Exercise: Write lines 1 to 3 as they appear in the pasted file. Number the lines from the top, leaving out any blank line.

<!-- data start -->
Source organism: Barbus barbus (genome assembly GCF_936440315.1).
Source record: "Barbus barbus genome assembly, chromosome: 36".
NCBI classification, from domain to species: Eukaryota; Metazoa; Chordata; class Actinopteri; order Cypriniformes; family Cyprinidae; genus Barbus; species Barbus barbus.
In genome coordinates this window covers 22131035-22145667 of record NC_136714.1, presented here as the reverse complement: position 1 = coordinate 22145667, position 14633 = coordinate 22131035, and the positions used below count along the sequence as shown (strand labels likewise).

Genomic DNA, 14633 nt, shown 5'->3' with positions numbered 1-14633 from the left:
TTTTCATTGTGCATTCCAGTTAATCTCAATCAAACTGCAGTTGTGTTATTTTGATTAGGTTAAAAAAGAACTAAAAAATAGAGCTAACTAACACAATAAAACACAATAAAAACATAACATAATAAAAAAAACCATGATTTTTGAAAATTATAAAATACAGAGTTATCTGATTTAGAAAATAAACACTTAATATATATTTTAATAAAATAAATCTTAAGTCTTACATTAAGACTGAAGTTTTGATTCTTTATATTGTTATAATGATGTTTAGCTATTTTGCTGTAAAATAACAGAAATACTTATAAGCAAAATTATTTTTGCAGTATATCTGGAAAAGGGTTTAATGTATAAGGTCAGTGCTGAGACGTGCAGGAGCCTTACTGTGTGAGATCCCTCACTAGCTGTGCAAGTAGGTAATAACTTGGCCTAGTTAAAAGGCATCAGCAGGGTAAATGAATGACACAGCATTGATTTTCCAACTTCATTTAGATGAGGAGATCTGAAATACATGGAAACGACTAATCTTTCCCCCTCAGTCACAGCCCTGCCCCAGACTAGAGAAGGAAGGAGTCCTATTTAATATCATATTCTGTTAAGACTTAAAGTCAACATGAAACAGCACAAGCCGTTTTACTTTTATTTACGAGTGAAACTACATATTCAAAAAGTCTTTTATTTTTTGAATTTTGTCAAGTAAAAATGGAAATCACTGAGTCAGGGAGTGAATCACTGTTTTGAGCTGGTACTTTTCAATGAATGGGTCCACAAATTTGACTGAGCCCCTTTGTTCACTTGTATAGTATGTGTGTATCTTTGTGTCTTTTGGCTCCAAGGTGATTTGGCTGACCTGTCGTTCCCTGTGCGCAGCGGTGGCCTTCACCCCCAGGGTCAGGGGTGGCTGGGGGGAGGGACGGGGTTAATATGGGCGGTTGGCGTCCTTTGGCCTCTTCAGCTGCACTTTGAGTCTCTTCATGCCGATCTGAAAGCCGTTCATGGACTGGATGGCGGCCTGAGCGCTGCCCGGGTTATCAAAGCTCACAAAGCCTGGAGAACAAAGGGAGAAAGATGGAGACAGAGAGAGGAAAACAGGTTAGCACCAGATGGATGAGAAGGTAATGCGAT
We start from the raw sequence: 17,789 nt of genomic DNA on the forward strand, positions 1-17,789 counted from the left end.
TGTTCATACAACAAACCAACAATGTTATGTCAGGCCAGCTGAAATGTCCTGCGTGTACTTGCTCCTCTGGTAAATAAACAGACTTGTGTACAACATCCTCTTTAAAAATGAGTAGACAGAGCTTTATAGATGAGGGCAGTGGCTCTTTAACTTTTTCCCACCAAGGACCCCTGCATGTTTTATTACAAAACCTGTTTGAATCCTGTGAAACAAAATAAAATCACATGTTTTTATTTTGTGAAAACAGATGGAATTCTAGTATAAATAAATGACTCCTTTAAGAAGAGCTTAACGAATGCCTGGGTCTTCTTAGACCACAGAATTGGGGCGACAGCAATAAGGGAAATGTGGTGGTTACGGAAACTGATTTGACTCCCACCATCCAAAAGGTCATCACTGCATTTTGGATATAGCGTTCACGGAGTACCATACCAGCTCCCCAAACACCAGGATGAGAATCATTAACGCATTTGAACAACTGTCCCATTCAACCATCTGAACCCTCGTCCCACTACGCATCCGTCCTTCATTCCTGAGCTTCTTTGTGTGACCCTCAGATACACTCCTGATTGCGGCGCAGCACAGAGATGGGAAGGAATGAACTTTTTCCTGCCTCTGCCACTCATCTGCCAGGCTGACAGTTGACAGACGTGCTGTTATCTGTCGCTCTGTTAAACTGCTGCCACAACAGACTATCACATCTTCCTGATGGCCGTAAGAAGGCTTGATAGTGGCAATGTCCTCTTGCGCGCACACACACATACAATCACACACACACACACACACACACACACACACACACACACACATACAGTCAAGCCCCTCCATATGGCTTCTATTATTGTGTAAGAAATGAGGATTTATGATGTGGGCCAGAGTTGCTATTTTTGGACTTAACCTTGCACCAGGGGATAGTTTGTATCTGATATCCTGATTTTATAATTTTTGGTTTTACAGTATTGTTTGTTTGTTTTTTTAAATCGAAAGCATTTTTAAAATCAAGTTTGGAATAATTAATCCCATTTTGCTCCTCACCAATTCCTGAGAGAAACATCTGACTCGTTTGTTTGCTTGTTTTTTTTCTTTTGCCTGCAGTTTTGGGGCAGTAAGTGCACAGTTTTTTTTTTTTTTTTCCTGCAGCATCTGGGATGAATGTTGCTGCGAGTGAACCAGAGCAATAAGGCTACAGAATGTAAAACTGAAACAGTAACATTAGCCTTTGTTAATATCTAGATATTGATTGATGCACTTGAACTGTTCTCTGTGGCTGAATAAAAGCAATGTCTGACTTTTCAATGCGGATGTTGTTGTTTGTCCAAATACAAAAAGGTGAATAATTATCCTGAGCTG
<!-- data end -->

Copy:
Source organism: Barbus barbus (genome assembly GCF_936440315.1).
Source record: "Barbus barbus genome assembly, chromosome: 36".
NCBI classification, from domain to species: Eukaryota; Metazoa; Chordata; class Actinopteri; order Cypriniformes; family Cyprinidae; genus Barbus; species Barbus barbus.